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Boosting the Bottom Line with Big Data-Driven Merchandising

“We continue to see an increasing focus on Big Data. It drives a lot of critical components, from routing and billing to tracking and reporting. It’s a huge priority for us.” –Nick Mills, Senior Vice President for SAS Retail Services


By Retail News Insider

Big Data—the virtual flood of information being collected from in-store and online browsing and shopping, social media, mobile devices, beacons, census surveys and numerous other sources—continues to be one of the biggest buzzwords in retail . It’s not the data itself that’s so exciting for retailers and brands, but the patterns and insights that can be gleaned from it in order to drive efficiencies and revenue.

In just a few short years, many leading retailers and brands have begun to harness the power of Big Data to develop targeted products and marketing campaigns, and to engage with consumers in new and personalized ways. Now some are taking the next step, leveraging the latest in Big Data and analytics to reinvent in-store merchandising and drive sales right at the shelf.

Big Data Basics

To understand how retailers are putting Big Data to use, it’s helpful to understand exactly what it is and what makes it special. In the simplest term, Big Data is all of the quantifiable information that’s gathered from online and offline sources. What makes this information different from conventional data are the four V’s: volume, velocity, variety and veracity.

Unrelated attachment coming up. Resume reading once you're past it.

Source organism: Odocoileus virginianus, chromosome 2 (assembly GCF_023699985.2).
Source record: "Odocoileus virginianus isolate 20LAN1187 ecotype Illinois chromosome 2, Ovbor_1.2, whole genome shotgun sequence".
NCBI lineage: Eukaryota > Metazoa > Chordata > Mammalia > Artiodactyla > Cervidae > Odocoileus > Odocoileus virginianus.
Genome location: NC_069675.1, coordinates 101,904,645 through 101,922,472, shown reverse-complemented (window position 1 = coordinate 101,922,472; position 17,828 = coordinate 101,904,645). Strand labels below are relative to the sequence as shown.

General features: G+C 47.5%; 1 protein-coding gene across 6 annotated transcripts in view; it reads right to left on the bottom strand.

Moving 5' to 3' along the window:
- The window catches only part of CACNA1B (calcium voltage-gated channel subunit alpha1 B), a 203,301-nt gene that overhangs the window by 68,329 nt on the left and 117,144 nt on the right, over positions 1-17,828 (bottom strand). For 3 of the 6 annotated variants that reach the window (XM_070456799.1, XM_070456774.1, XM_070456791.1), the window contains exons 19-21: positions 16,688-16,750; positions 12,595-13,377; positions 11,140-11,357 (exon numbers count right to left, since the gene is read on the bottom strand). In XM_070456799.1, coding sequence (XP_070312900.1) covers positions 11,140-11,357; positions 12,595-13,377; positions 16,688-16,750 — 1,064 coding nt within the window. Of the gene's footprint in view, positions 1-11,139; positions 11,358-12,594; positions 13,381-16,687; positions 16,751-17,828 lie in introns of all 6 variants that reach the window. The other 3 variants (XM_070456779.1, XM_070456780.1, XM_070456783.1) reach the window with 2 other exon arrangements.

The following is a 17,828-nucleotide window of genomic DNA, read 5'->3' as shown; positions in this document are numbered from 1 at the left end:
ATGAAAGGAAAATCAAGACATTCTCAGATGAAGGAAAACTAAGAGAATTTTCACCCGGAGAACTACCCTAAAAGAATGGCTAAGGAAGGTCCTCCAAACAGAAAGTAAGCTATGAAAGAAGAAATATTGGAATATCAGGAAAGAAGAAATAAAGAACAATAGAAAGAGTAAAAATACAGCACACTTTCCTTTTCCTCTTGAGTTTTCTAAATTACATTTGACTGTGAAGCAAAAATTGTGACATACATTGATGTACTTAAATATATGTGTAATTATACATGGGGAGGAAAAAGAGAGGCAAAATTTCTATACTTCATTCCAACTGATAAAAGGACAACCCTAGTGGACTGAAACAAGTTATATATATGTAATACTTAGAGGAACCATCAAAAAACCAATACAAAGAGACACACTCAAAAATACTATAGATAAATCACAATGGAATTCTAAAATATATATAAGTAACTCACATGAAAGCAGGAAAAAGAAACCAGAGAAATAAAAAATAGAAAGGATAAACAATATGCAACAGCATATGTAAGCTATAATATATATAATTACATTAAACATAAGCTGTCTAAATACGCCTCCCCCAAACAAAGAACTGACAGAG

Volume refers to the vast amounts of data that makes up Big Data,” explains Dr. Lance Eliot, Vice President of Information Technology for Interactions. “As opposed to a single source of data, such as previous sales numbers, Big Data can provide retailers with a multi-dimensional perspective about consumer purchasing behaviors.

Velocity indicates the rapid pace at which data is now being collected,” Eliot continues. “In prior eras, data was slow to be obtained and even slower to be processed. Today’s Big Data systems get data in real-time or near real-time speeds. This allows retailers and brands to take quick action on the data and analysis they receive.

Variety is one of the most innovative characteristics of Big Data. The traditional use of numeric data alone has been augmented by additional varieties of data. In retail merchandising, for example, shopper and store data now includes pictures, videos, location-based GPS information, and even tweets and other social media information.”

When it comes to using Big Data to discover patterns and trends, “veracity [accuracy] is essential,” Eliot says. “Collecting large swaths of data from numerous sources is fraught with potential ‘bad data’ that can in turn lead to bad analyses. A key component of using Big Data effectively is employing proper business intelligence systems to weed out any bad data.”

Turning Analysis into Action

As Eliot points out, the real key to unlocking the potential of Big Data is analysis. This involves the use of sophisticated software programs (often called business intelligence systems) to sort through the data and identify key trends and patterns.

“The amount of data can be overwhelming for retailers at first,” explains Matt Rank, Vice President of Analytics and Field Development for SAS Retail Services. “There is all this information out there, but how do you use it to make category management decisions or decide what the best time to do a category reset is? You have to have a way to determine what information is useful and actionable.”